“No graphic in human history has saved so many lives in Africa and Asia,” says NY Times columnist Nicholas Kristof about an infographic in a ‘97 Times article that spurred Bill and Melinda Gates to take action on public health.
in september i traveled with bill gates to africa to look at his work fighting aids there. while setting the trip up, it emerged that his initial interest in giving pots of money to fight disease had arisen after he and melinda read a two-part series of articles i did on third world disease in January 1997. until then, their plan had been to give money mainly to get countries wired and full of computers.
bill and melinda recently reread those pieces, and said that it was the second piece in the series, about bad water and diarrhea killing millions of kids a year, that really got them thinking of public health. Great! I was really proud of this impact that my worldwide reporting and 3,500-word article had had. But then bill confessed that actually it wasn’t the article itself that had grabbed him so much—it was the graphic. It was just a two column, inside graphic, very simple, listing third world health problems and how many people they kill. but he remembered it after all those years and said that it was the single thing that got him redirected toward public health.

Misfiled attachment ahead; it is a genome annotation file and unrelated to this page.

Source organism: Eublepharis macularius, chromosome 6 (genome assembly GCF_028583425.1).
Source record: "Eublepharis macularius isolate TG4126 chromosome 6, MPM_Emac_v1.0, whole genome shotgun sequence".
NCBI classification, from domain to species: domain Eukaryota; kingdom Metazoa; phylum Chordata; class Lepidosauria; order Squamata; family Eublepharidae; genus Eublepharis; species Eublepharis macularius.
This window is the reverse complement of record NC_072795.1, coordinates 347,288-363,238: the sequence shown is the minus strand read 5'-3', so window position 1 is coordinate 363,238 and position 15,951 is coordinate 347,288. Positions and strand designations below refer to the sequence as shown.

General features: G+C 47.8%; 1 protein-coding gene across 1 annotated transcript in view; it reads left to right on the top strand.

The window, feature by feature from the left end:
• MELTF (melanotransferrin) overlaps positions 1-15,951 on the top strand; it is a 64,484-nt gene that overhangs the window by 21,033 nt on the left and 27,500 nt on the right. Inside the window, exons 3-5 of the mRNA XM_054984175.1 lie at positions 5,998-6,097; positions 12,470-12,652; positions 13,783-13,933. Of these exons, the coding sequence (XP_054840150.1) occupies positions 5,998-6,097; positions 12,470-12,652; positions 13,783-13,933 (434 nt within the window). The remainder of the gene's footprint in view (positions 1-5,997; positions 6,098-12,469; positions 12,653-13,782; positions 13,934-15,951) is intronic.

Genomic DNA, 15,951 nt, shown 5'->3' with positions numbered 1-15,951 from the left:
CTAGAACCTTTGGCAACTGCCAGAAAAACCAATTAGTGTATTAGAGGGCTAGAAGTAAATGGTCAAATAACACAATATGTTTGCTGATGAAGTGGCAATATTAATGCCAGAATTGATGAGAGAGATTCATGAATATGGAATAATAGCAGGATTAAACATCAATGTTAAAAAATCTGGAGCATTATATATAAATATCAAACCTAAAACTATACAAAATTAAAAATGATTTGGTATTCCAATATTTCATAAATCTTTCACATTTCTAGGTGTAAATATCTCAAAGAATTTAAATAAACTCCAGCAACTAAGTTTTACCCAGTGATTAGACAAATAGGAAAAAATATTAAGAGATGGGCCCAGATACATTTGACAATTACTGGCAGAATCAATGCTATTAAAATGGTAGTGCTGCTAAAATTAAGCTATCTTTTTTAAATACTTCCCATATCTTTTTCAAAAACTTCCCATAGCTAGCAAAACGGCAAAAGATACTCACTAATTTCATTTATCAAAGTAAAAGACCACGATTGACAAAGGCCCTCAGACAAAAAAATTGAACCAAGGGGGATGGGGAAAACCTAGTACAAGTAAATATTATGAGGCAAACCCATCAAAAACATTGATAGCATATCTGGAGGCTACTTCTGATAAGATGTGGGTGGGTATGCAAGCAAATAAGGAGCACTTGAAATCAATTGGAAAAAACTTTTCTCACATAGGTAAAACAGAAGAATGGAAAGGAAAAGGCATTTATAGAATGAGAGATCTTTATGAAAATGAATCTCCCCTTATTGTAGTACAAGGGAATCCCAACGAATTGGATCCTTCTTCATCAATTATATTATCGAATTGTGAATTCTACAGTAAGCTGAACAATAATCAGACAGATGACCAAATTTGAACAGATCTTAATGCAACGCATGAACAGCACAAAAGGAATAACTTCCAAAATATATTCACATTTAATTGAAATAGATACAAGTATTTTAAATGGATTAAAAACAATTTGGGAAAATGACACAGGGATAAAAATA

No graphic in human history has saved so many lives in africa and asia.
The piece says that Jim Perry, a veteran graphics editor, produced the chart.
Too bad the actual graphic isn’t shown though. It’d be interesting to see. Update: The chart is below (source).
Contemporary graphics specialists
In the same piece, Steve Duenes, graphics director for The Times, lists some of the departments top influences (other than Edward Tufte). Includes some interesting links for you infographers (?) out there:
There are other contemporary graphics specialists who have influence here, including John Grimwade, who started at The London Times and now works at Condé Nast. John has produced terrific diagrams for travel stories along with other gems. And there’s Nigel Holmes, who spent a long time at Time magazine. His graphics are infused with wit, and he brings a a sense of humor to what might otherwise be a clinical field of statistical figures. There are computer scientists like Ben Shneiderman at the University of Maryland and Martin Wattenberg at IBM whose visualizations and interactive applications have set an extremely high bar for data-rich presentations.
And there are older sources of influence and inspiration like the graphics done in Fortune magazine in the 1940’s, and “Powers of Ten,” a short film by Charles and Ray Eames probably influences every New York Times map that adjusts its scale to zoom in. Of course, there are other artists whose work may not be tied to statistical data, but who take imaginative leaps with maps, grids, color and connections, and they exert a little pull. Saul Steinberg, Sol LeWitt and Mark Lombardi come to mind, but there are others.
A diagram by John Grimwade.
Related: Designing “in the pocket” [SvN]